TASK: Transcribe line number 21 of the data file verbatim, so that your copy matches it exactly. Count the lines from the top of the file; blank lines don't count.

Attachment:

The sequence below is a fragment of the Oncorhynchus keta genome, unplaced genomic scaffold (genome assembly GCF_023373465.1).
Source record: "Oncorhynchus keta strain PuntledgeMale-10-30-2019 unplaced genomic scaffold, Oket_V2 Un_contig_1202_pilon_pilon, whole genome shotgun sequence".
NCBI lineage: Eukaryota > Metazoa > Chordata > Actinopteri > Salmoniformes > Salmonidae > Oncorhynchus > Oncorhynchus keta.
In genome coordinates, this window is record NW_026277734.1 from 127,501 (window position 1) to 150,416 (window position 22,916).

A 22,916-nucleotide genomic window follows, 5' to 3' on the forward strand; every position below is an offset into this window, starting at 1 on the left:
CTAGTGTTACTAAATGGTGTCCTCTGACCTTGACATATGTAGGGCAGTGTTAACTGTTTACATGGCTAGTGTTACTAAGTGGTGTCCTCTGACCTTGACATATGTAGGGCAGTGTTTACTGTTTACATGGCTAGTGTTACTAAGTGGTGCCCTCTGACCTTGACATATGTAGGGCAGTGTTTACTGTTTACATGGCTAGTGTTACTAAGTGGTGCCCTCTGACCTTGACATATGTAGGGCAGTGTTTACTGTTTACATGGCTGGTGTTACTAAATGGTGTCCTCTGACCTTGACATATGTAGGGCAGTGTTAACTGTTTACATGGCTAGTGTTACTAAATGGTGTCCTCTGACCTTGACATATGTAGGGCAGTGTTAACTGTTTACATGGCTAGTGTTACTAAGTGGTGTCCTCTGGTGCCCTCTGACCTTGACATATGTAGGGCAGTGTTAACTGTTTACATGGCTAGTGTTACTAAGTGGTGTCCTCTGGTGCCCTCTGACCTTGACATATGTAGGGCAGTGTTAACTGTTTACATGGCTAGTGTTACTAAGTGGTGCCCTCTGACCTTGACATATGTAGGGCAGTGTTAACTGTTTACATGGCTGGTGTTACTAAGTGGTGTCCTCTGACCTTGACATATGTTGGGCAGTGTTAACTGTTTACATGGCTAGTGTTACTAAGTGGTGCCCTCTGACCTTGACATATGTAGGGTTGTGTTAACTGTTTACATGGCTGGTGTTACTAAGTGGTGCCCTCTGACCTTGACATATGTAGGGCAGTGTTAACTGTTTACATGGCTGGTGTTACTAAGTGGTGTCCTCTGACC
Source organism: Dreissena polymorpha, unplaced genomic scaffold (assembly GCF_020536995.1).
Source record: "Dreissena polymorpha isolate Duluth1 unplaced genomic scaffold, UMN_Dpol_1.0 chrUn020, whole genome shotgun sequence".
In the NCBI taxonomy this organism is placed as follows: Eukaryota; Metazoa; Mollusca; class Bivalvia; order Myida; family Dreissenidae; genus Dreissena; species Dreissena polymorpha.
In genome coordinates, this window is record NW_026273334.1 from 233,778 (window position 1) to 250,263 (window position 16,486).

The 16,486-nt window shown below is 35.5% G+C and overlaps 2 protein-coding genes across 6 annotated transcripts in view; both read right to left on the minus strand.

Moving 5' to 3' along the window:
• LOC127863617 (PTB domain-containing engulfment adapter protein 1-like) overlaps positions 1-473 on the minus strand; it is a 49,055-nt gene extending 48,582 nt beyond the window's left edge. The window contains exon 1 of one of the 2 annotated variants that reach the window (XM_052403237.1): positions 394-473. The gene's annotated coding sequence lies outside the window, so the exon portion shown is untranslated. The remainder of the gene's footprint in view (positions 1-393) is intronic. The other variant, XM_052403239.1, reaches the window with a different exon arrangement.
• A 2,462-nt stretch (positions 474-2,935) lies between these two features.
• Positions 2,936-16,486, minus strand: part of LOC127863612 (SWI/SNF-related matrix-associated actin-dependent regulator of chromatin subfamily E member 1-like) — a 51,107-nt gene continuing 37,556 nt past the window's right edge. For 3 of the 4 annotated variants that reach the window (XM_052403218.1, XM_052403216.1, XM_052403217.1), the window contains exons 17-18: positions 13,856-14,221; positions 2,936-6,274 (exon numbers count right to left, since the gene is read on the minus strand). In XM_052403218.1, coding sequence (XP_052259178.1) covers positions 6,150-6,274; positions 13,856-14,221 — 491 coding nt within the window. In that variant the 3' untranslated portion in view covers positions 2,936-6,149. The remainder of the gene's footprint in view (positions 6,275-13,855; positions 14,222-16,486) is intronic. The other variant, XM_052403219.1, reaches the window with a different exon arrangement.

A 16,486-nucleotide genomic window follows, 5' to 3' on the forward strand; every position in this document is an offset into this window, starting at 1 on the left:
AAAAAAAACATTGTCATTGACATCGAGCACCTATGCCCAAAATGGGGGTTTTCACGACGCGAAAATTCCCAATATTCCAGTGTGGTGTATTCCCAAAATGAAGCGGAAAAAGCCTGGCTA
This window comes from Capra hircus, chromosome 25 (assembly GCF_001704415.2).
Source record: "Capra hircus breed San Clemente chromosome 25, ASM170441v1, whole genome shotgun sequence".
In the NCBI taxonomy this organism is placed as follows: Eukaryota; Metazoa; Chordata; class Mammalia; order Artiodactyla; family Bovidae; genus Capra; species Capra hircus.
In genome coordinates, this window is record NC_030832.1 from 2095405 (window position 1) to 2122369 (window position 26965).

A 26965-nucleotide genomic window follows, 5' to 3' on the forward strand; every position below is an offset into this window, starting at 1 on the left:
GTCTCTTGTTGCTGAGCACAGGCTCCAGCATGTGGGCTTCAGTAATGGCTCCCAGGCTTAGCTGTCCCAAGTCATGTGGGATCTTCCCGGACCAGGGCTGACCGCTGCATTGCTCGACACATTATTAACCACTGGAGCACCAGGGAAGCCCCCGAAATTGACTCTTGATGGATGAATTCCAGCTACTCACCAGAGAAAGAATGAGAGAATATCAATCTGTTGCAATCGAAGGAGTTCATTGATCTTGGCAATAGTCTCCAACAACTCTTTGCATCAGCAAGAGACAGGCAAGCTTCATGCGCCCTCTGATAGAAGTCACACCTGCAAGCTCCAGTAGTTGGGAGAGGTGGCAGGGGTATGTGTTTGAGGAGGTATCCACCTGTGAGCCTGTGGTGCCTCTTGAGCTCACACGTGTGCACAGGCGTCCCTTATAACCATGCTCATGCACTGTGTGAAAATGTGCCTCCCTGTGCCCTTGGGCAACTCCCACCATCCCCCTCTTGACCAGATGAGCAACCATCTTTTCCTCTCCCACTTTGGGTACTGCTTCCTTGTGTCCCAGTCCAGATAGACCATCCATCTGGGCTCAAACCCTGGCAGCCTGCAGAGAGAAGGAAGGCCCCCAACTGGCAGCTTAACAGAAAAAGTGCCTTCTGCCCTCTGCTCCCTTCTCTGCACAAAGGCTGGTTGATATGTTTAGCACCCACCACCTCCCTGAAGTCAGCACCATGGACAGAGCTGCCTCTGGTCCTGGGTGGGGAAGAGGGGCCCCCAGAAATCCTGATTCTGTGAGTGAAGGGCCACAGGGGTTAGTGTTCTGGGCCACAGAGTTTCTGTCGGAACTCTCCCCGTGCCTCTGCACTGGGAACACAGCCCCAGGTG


In genome coordinates, this window is record NC_030832.1 from 2095405 (window position 1) to 2122369 (window position 26965).